Duchenne muscular dystrophy (DMD) is a severe muscle disease that causes progressive muscle weakening and degeneration.
Cardiomyopathy is the leading cause of death in DMD, but standard markers of heart failure are poor indicators of disease. Determining factors involved in DMD cardiomyopathy could identify novel biomarkers to follow disease progression and as targets for drug therapy.
DMD cardiomyopathy appears to result from progressive myocardial fibrosis, or scar formation. Jonathan Soslow, MD, MSCI, and colleagues explored a role for proteins called MMPs and TIMPs that regulate the extracellular matrix — the connective tissue between cells.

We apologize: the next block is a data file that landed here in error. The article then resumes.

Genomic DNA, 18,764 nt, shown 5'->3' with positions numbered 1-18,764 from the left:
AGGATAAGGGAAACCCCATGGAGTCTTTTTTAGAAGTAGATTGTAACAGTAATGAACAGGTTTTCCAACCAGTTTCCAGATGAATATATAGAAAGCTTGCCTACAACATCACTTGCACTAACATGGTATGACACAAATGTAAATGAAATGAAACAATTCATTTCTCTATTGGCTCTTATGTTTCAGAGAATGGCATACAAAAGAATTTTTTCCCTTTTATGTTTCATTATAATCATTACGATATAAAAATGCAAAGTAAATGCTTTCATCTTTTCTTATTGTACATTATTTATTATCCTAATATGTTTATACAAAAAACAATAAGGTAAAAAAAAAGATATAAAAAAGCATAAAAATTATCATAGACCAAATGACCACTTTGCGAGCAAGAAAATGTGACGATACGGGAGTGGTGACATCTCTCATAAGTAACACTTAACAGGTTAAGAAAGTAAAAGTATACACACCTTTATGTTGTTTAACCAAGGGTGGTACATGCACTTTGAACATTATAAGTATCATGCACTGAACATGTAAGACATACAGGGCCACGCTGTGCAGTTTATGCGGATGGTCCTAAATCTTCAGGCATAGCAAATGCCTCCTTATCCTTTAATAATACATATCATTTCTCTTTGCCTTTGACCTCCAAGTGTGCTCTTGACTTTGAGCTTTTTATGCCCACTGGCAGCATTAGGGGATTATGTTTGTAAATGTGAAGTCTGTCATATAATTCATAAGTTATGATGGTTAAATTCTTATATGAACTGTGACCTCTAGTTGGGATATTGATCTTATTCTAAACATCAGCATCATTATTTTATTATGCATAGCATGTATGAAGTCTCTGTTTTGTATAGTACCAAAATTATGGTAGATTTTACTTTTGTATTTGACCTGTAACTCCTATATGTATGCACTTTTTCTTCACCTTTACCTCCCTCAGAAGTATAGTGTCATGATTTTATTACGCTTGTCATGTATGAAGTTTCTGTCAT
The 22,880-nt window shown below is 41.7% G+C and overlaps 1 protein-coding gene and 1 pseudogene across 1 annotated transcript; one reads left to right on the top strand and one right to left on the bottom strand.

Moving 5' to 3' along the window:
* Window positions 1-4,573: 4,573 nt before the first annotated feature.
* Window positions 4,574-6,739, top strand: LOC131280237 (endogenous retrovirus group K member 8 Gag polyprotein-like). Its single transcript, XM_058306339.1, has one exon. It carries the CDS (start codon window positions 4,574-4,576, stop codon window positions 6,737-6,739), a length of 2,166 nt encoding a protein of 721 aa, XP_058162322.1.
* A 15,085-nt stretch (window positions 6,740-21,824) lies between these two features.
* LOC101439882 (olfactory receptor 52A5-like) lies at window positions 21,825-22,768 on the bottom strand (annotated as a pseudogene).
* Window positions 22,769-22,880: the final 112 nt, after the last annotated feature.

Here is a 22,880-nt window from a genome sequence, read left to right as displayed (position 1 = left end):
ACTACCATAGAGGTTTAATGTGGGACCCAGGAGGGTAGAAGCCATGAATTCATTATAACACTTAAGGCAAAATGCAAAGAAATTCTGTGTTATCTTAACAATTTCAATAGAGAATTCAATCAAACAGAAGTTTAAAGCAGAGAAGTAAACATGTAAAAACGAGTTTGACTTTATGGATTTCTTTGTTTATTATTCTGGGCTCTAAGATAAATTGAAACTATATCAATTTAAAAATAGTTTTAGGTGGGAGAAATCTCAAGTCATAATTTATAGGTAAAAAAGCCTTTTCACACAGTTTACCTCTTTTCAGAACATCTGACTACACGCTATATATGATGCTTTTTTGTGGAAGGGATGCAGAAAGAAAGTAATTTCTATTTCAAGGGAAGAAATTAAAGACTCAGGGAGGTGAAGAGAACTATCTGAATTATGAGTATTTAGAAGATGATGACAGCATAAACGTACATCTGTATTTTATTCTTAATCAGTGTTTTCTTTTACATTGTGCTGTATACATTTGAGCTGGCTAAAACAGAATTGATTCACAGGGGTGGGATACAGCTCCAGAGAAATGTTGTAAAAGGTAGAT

They found elevated blood levels of three MMPs in patients with DMD compared to controls. One of these, MMP7, was higher in DMD patients with cardiac dysfunction as determined by cardiac MRI.
The findings, reported in the Journal of Cardiac Failure, suggest a role for MMP7 in DMD myocardial fibrosis and support further study of MMP7 as a potential biomarker of cardiovascular disease severity.
This research was supported by the National Institutes of Health (grants HL123938, HL141248, TR002243), the Fighting Duchenne Foundation and the Fight DMD/Jonah and Emory Discovery Grant.